Dr Matt Roser
Lecturer in Psychology
School of Psychology (Faculty of Health)
- Brain hemispheres – asymmetry
- Neuropsychology of reasoning
- Brain imaging
- Experimental methods
- Quantitative research
Email firstname.lastname@example.org to enquire.
I studied for a Ph.D with Professor Michael Corballis at the University of Auckland, New Zealand. My Ph.D investigated interhemispheric interaction in callosotomised (split-brain) patients and people with agenesis of the corpus callosum.
In 2002 I moved to Dartmouth College in New Hampshire, USA, to work with Professor Michael Gazzaniga. While I was a Research Assistant Professor at Dartmouth I continued to test split-brain patients and broadened my research to incorporate functional MRI, electroencephalography, and diffusion-tensor imaging.
I moved to the School of Psychology at the University of Plymouth in 2006.
More information about my research.
My office hours for Semester 2 are Monday and Tuesday 10-11am. Email me if you cannot make these times and wish to make an appointment.
Cognitive neuropsychology, biopsychology, cerebral asymmetry and interaction, perception, cognition and attention.
Research in the Laterality Lab is aimed at establishing how perceptual, cognitive, and motor processes are integrated between the two cerebral hemispheres of the brain. This is undertaken using a variety of methods including studying patients in whom the hemispheres have been surgically separated (a callosotomy or split brain), functional magnetic resonance (fMRI) and diffusion tensor imaging (DTI), and event-related potentials (ERP).
Recently my colleagues and I have concentrated on determining how, and where in the brain, the processes that allow us to make sense of a constantly changing physical world occur. Our research suggests that what we think of as quite high-level concepts such as causality and physical plausibility involve low-level perceptual and memory processes. Moreover, the two cerebral hemispheres make different contributions to this type of conceptual knowledge.
To better understand change to interhemispheric interaction and cerebral laterality with age we are investigating the relationship between age-related change to brain microstructural connectivity, functional lateralization, and cognitive performance. The central aim of this research is to determine whether individual differences in age-related cognitive decline are reflected in functional reorganization in the brain, and whether these changes are mediated by the degree of structural preservation. This project will help us better understand why some people experience greater cognitive decline with age than do others.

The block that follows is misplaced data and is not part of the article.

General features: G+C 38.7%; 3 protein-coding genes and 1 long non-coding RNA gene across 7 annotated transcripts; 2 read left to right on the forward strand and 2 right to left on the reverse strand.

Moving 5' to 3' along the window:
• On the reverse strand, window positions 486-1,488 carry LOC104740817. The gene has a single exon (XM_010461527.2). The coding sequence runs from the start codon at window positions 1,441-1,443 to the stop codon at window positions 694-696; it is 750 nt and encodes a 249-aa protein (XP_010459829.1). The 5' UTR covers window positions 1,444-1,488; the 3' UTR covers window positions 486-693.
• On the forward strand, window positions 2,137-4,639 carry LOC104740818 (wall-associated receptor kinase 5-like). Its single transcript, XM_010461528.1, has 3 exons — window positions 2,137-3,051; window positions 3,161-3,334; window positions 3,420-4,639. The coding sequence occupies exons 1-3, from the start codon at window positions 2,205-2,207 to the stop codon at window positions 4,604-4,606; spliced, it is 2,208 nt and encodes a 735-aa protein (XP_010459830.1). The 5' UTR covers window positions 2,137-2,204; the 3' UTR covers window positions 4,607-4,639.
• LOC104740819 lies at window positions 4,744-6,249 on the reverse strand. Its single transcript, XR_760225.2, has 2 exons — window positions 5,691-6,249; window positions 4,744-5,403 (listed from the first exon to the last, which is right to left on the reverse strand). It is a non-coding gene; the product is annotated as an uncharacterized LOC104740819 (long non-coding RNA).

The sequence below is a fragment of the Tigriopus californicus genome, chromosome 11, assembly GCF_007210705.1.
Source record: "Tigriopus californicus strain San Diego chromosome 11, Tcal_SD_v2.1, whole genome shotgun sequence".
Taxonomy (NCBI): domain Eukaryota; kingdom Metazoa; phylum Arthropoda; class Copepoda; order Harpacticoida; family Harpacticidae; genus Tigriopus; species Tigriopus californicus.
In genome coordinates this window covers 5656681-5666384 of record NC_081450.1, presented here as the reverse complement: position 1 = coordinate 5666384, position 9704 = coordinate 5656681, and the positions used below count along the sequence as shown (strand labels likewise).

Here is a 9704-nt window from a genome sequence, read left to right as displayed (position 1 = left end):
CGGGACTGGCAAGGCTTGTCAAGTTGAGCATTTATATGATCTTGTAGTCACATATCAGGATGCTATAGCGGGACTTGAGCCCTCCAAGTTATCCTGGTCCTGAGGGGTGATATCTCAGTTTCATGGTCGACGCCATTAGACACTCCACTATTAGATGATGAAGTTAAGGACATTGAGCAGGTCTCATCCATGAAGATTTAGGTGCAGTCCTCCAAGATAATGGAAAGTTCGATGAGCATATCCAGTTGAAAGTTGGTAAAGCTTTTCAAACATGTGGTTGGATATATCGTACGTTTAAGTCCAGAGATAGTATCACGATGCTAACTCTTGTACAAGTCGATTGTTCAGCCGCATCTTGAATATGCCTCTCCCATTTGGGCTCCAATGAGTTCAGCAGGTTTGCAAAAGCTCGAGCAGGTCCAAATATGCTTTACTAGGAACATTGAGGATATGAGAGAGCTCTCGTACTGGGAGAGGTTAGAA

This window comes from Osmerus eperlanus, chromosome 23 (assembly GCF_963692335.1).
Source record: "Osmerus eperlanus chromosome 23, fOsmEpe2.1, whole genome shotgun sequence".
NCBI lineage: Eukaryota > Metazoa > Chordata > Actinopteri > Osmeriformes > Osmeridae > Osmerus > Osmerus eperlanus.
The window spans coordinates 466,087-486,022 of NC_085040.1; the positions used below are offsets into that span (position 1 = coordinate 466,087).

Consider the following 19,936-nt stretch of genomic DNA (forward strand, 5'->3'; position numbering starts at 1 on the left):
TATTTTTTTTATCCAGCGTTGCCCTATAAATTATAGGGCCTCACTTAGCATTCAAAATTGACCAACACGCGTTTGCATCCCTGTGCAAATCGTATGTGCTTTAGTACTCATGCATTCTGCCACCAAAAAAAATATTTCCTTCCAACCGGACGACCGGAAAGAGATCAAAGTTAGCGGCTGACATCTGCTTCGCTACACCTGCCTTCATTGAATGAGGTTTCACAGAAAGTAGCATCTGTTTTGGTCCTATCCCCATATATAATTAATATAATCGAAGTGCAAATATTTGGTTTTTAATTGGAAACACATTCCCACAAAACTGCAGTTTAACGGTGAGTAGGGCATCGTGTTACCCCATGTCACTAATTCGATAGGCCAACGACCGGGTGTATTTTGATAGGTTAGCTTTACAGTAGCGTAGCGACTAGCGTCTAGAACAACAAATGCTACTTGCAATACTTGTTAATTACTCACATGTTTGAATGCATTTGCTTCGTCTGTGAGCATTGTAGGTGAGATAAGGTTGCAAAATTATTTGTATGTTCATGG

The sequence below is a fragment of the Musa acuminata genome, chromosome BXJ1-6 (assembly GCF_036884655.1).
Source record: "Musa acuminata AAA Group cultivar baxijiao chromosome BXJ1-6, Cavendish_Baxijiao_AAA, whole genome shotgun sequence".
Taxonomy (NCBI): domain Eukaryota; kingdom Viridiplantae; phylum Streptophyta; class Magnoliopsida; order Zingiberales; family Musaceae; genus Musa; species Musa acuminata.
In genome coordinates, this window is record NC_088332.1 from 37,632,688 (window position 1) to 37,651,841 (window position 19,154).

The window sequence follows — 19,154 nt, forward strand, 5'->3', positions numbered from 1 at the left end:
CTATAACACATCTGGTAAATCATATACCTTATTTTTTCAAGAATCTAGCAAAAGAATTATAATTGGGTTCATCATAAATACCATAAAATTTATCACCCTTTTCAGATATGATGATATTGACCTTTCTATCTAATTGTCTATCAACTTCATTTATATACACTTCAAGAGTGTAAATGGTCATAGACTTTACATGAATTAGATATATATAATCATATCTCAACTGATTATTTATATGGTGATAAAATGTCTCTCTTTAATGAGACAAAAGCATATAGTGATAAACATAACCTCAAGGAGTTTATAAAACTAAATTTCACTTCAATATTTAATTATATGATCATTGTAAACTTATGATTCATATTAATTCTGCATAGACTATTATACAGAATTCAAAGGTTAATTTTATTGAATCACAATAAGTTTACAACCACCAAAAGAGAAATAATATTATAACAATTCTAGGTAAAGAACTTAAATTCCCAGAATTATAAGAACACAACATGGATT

Beginning in August 2012 we embarked on a three-year project funded by the ESRC (RES-062-23-3285, £302,000) to investigate the neuropsychology of reasoning. This major project integrates evidence from several complementary neuropsychological techniques. To extend our studies of how the two cerebral hemispheres contribute to higher cognition we are running a combined fMRI and DTI investigation of reasoning in people with autism or Asperger syndrome. The reasoning task involves integrating information to reach a conclusion. This process draws upon widely-distributed brain networks, the connectivity of which may be disturbed in autism. Converging evidence from several brain-imaging techniques can tell us how these networks differ in the normal and the autistic brain. We are using behavioural studies and brain imaging to investigate how age affects anatomical connectivity between the two cerebral hemispheres, and how this impacts upon behaviour. Finally, we are also using combined functional MRI and diffusion-tensor imaging to investigate interhemispheric interaction in motor responses to visual stimuli.More information about my research.
Grants & contracts
Alzheimer's Research UK- South West Development grant (£2,800). Normal ageing and the precursors of dementia investigated using brain imaging. ARUK-SW brain database.
£374,852 (ESRC): Dual processes in reasoning: A neuropsychological study of the role of working memory. (Matt Roser, Principal Investigator)
British Academy Research GrantsSG-47678. (£ 7,000)
The spatial-correspondence hypothesis – an ERP investigation.
Role: Primary Investigator.
National Institutes of Health Grant 2 R01 NS031443-10A2.
Neurologic & Cognitive Analysis of Callosotomy Patients.
Role: Investigator. (Primary Investigator: Gazzaniga, M.S.)
Key publications are highlightedJournals
My office hours for Semester 1 are Monday 2-3pm and Wednesday 10-11am. Email me if you cannot make these times and wish to make an appointment.
A website with further descriptions of my research and teaching and papers available for download.